The second day of the Chicago Venture Summit featured big names in Chicago and national tech, including Don Thompson, the former CEO of McDonald’s and the founder of startup incubator Cleveland Avenue, and Ben Horowitz, co-founder of venture capital firm Andreessen Horowitz in Silicon Valley.
Summit attendees, which included investors, startup founders and civic leaders, gathered at Google’s headquarters in the West Loop on Thursday for the event, which included other notable figures, such as Mayor Rahm Emanuel, Uptake Founder and CEO Brad Keywell and Outcome Health Co-Founder and President Shradha Agarwal.
Both Thompson and Horowitz shared their insights during a keynote address about what they look for in a startup, how they attract and cultivate diverse talent, and their best practices for becoming better leaders.
Over the years, startup investing has changed due to the rise of seed investing and accelerator programs, Horowitz said. Now when he’s looking for a startup to invest in, he looks for “good ideas that look like bad ideas.”
“If it’s a good idea that looks like a good idea, it’s not really a great idea for an entrepreneur to pursue,” Horowitz said. “If it looks like a good idea, it’s not innovative enough because other people can see it.”
Airbnb, the online marketplace and hospitality service that Andresseen Horowitz invested in, seemed like a bad idea at first, Horowitz said.
“Nothing looked like a worse idea than that,” he said. “Here’s the idea: I’m going to blow up an air mattress, stick it in an apartment and rent it out to strangers.”
But now Airbnb has shaken up the hotel industry, with profits expected to top $3 billion by 2020.
Thompson echoed Horowitz, adding that he looks for startup ideas that are “going to blow up an industry.”
“If you have something that totally blows up the existing system, this is a fun deal,” Thompson said. “When the entrepreneurs are passionate, energetic and they have this phenomenal vibrancy about what it is they’re doing…that’s where we can leverage Cleveland Avenue, because we’ve got resources and connections to a lot of people.”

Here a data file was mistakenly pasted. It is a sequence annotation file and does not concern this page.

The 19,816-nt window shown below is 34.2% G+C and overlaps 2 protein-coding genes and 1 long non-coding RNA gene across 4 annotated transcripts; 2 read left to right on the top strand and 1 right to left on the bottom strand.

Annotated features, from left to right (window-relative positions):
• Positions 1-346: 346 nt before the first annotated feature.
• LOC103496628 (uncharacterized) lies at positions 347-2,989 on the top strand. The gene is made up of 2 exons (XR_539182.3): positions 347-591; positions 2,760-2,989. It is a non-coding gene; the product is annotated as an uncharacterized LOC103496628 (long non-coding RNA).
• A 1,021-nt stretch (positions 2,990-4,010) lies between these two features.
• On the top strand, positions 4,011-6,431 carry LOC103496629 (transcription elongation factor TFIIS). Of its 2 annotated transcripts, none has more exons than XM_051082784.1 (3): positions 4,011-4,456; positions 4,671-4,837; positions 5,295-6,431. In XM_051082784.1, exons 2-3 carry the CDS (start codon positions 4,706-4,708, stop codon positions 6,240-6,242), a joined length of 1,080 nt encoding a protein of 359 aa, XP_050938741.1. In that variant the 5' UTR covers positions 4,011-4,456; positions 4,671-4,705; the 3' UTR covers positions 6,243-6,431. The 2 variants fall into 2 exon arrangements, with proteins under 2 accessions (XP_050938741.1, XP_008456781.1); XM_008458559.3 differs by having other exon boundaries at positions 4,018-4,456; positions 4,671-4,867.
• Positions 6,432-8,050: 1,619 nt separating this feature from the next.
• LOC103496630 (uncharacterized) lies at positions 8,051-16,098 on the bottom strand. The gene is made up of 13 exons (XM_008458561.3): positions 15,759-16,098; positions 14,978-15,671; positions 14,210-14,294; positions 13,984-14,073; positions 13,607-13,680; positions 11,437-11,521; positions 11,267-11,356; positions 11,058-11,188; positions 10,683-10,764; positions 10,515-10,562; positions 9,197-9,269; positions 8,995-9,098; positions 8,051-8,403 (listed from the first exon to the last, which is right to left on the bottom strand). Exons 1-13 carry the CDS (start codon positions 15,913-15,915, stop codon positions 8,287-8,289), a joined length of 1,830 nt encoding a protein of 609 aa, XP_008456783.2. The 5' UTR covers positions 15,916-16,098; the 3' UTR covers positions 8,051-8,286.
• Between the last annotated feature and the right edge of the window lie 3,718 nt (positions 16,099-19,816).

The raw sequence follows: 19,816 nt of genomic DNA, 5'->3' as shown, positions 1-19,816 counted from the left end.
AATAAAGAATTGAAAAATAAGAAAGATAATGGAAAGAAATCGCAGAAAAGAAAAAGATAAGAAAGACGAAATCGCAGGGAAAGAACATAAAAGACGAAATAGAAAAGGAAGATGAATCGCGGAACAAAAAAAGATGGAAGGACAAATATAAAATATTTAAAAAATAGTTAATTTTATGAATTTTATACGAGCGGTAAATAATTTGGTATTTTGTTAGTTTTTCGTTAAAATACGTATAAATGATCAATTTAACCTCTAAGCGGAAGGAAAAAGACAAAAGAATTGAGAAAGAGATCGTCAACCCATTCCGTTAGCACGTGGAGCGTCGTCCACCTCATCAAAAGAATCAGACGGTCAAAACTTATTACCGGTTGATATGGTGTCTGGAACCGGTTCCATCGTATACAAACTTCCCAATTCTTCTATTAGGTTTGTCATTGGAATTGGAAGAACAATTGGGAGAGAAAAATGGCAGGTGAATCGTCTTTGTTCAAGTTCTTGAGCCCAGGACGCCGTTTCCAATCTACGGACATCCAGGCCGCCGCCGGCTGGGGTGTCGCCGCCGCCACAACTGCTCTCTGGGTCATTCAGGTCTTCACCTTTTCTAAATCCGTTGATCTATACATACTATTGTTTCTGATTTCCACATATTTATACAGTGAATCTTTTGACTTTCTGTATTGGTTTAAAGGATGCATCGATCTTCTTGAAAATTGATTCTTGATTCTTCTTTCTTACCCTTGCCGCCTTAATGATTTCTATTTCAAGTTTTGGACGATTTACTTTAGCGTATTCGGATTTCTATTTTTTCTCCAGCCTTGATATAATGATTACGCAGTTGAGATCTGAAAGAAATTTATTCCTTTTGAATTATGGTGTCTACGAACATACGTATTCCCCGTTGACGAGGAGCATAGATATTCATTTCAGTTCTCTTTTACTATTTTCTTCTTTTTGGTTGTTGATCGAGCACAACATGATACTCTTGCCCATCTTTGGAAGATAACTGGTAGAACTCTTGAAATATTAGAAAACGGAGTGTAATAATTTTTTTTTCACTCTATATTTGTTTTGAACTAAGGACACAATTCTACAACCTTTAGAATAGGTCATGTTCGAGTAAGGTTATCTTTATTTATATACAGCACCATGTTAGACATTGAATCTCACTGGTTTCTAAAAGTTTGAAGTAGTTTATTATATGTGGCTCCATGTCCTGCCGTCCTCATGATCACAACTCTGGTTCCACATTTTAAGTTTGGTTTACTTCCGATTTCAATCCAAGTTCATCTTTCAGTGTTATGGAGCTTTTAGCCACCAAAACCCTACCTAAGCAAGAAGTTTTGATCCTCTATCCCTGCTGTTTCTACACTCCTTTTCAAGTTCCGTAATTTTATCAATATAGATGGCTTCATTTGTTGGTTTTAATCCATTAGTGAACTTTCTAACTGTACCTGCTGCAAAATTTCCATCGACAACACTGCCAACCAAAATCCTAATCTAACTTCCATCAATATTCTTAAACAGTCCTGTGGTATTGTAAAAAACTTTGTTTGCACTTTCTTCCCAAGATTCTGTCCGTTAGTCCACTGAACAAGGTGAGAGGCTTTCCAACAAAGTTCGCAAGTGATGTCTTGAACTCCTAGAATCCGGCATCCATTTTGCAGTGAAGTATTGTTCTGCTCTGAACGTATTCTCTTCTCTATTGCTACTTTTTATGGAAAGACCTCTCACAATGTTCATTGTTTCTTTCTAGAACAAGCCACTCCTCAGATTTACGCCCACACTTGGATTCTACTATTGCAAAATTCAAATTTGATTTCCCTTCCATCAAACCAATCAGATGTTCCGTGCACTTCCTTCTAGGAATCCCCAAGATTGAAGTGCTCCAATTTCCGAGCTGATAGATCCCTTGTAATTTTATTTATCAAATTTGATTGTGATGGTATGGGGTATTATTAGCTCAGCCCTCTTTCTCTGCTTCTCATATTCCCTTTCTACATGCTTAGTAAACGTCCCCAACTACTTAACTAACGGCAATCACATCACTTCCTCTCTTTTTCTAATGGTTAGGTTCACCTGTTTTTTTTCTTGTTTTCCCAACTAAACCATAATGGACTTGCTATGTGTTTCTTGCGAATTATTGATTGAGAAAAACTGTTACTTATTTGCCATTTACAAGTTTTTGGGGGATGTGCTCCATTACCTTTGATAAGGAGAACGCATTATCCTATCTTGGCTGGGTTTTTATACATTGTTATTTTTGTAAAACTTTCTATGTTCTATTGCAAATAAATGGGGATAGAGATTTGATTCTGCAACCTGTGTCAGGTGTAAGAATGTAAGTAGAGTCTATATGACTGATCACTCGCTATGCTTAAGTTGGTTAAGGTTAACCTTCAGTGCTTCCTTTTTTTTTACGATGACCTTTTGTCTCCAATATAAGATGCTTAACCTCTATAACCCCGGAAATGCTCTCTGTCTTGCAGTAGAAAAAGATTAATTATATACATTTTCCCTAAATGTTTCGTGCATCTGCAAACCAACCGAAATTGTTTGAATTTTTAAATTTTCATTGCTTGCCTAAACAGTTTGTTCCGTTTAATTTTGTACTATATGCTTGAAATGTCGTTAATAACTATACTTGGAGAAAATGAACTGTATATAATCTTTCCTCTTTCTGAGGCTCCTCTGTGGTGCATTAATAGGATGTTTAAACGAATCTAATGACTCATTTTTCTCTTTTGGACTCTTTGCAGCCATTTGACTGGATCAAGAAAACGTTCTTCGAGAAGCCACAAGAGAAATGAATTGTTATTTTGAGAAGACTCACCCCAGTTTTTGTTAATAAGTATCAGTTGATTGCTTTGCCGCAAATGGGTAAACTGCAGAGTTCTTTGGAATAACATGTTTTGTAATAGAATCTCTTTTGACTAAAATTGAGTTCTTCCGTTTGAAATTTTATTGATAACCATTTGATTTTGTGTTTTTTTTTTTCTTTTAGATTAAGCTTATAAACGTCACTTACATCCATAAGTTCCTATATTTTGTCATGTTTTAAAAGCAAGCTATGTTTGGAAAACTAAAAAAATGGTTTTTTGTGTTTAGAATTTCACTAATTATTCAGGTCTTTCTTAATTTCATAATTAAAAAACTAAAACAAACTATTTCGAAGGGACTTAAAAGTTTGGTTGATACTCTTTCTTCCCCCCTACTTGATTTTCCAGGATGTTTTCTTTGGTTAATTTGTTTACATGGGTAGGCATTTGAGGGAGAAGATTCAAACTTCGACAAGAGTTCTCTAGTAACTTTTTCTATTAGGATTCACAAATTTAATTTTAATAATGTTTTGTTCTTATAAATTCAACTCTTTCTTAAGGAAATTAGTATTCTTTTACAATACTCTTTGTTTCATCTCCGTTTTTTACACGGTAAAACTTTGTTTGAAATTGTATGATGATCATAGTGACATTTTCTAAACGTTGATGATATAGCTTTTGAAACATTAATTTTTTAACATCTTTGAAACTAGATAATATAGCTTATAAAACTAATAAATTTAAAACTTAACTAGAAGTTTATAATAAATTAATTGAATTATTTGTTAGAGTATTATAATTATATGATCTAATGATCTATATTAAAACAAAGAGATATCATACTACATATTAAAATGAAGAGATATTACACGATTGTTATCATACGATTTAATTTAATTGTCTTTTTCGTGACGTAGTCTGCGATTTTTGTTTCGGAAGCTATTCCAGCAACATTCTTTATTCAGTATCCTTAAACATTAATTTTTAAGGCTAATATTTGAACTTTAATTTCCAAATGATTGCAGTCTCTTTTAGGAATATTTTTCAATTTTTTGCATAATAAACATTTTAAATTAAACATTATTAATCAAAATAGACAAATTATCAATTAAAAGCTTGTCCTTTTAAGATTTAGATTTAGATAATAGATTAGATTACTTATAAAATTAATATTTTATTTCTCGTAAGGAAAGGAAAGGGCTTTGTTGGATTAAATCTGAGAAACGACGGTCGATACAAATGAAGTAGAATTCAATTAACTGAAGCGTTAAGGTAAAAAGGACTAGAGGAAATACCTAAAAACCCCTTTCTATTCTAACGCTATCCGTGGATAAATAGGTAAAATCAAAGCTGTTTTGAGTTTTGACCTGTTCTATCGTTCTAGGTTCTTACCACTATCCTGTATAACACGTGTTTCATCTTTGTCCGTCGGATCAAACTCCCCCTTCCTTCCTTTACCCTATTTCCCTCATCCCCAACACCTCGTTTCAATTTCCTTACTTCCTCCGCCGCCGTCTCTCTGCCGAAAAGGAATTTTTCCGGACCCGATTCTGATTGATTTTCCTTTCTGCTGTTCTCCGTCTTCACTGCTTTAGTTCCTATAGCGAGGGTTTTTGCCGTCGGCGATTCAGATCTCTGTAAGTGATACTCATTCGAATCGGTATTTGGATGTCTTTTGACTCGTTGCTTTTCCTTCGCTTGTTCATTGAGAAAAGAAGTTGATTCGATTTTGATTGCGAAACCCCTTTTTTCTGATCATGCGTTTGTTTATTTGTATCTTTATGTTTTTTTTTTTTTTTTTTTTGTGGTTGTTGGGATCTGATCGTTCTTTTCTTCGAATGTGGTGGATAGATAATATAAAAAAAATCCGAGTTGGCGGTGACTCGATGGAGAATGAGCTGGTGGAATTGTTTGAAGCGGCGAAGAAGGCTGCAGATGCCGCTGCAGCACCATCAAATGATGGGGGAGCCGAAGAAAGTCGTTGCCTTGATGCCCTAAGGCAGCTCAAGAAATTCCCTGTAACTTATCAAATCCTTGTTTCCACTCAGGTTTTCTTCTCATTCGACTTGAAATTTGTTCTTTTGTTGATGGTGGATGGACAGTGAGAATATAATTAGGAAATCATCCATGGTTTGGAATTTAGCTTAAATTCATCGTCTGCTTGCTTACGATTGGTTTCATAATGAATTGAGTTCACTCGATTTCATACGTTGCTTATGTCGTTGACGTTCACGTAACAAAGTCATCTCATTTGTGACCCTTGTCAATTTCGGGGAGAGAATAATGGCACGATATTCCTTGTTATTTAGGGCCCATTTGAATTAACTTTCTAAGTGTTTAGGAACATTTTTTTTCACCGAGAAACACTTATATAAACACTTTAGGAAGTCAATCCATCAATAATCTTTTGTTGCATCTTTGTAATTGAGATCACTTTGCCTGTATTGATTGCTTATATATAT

Mayor Emanuel, who has proven to be a useful civic ally to Chicago’s tech community, touted the city’s startup ecosystem, saying it’s a leading space for the number of women that work in tech and that the surrounding universities help produce top talent for hiring companies.
“In 2016, Chicago was the No. 1 city for return on venture capital,” Emanuel said. “Making money and doing it in a way that’s consistent with your values can be accomplished.”
When it comes to Horowitz’s values in hiring tech talent, he’s focused on getting a diverse pool of employees that expands beyond skin color.
“If you look at my African American entrepreneur portfolio, it outperforms every portfolio in Silicon Valley because I know the best people,” he said. “But it has nothing to do with diversity—it’s making me money. The key is to be able to see who people are.”
The Chicago Venture Summit, now running for its third year, was launched with the help of J.B. Pritzker. He’s also scheduled to speak Thursday afternoon.
Thompson said he values events like the Summit that bring entrepreneurs and investors together. But ultimately, being successful in the startup realm requires a good idea and smart people, he said.
“When those things happen, that’s when it’s not a transaction, it’s a movement,” Thompson said. “And disruptive movements will win.”